Ann Coulter’s reputation may have preceded her during a Delta flight from New York to Florida on Saturday. The Conservative pundit reportedly reserved an “extra room seat” well ahead of the flight, thinking that all would be fine and it would be an uneventful trip. Then she was apparently asked to move by the Delta crew to make room for another passenger for an unspecified reason. We know this because Coulter unleashed a tweetstorm unlike most you’ve ever seen.
The pundit tweeted for close to two hours about Delta’s practices, the people who took her seat, the response of the flight crew to her questions about her seat, and the quality of Delta’s WiFi during the entire flight. If you listen close enough, you can actually hear her still yelling about it. If you needed more proof, just look at the faces of the people next to Coulter’s reserved seat:
It’s clear just from the looks that this was a person who was not happy and likely was letting everybody know it. Also, it’s understandable. While most things that Coulter says are inflammatory and offensive, this is the sort of thing that could happen to any of us. It’s not a dog in the aisle or a crazy person shouting Trump slogans at you, but merely just a seating issue. That said, it’s Ann Coulter and she’s somebody who might’ve wore out the ability of others to see her side of things.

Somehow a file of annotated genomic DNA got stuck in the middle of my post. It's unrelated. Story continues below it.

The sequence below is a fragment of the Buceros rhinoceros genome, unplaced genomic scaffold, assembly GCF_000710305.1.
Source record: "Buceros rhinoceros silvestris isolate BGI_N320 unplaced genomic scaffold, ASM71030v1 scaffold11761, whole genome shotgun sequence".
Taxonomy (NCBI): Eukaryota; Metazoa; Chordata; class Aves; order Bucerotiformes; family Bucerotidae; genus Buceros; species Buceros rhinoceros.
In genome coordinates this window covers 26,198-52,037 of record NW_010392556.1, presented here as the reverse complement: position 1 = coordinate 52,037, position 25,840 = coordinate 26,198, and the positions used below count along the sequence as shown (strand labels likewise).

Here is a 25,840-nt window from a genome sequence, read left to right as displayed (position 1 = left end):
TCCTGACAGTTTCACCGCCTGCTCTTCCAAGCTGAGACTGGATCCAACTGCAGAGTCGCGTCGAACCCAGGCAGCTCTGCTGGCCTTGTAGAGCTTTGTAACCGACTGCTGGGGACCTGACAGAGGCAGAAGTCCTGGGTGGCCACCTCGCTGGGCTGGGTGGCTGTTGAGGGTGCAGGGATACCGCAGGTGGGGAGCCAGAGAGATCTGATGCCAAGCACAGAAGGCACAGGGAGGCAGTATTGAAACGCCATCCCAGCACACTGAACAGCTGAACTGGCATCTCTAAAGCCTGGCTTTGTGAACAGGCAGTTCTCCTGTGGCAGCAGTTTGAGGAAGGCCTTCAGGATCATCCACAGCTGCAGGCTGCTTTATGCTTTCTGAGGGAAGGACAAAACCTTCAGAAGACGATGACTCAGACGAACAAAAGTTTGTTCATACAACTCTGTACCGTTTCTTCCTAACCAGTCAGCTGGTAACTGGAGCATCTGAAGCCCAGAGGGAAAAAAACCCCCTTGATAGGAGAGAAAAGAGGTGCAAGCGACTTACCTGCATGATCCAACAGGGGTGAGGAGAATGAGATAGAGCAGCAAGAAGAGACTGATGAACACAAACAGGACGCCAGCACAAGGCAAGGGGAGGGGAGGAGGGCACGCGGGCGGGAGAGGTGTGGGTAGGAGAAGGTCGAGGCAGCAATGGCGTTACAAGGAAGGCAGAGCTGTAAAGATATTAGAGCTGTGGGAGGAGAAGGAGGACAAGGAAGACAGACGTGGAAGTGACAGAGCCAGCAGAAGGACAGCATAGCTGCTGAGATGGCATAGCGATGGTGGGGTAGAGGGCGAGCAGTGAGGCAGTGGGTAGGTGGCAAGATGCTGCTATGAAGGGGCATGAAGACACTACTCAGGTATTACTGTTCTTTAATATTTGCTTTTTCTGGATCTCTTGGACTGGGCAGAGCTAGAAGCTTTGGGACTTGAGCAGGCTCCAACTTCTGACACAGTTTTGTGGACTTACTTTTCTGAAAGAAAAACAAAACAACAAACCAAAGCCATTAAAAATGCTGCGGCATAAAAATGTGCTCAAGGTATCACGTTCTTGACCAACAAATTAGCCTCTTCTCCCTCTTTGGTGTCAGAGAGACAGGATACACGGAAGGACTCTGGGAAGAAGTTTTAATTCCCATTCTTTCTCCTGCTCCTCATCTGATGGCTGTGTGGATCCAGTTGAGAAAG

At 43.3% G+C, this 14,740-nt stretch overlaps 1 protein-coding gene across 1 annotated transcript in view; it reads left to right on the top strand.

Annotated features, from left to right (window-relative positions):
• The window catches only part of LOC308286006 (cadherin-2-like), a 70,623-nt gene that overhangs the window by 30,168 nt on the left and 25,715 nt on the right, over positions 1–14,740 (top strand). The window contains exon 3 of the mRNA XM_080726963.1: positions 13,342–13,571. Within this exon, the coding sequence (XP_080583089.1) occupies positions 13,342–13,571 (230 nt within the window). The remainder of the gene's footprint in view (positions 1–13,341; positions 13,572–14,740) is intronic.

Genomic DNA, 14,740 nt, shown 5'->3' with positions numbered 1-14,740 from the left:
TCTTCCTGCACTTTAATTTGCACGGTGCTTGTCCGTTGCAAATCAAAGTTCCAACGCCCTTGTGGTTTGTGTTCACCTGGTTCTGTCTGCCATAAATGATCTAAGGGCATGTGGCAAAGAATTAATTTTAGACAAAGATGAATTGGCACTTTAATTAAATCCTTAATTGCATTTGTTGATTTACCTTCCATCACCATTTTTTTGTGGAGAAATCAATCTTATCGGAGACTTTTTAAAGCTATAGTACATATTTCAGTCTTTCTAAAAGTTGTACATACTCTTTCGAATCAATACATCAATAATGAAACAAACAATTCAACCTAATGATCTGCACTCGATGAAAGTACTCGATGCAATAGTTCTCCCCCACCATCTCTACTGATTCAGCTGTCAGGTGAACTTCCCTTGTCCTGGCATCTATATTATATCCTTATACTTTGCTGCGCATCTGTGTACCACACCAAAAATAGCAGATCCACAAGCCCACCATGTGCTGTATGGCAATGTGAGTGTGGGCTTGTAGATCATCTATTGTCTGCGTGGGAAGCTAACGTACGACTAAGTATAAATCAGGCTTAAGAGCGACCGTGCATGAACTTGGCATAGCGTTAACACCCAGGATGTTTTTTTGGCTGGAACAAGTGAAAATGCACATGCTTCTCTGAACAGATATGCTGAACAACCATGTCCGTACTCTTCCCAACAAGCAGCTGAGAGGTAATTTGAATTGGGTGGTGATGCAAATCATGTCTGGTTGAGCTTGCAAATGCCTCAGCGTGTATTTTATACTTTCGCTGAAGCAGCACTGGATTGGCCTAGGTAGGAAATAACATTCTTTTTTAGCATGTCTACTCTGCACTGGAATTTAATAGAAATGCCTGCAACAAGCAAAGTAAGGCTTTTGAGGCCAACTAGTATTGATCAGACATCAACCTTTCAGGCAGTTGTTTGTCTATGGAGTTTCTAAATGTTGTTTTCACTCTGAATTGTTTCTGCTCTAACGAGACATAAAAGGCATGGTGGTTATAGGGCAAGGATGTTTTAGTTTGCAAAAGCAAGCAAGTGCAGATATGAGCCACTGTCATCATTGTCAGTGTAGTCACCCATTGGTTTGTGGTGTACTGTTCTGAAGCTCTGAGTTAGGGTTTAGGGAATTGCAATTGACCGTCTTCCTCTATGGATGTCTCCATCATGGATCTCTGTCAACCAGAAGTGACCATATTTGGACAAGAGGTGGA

Now Delta has had its fair share of bad news over the years, including in the wake of the United incident where a passenger was dragged off the flight. This nowhere near that level of controversy, but Coulter would lead you to believe that it was.
And best of all, she literally took a two hour break from tweeting about the situation — possibly due to the bad WiFi according to her claims — only to continue shortly after:
Then she continued to tweet into the next day, posting fresh takes on Delta airlines for lunch on Sunday, including several retweets from supporters:
And as we said, there’s definitely a valid complaint here. At the very least, the airline could offer a proper explanation for the seat change and guarantee some sort of concession for a future flight. Past that, though, it seems there are plenty of people taking joy from Coulter’s situation.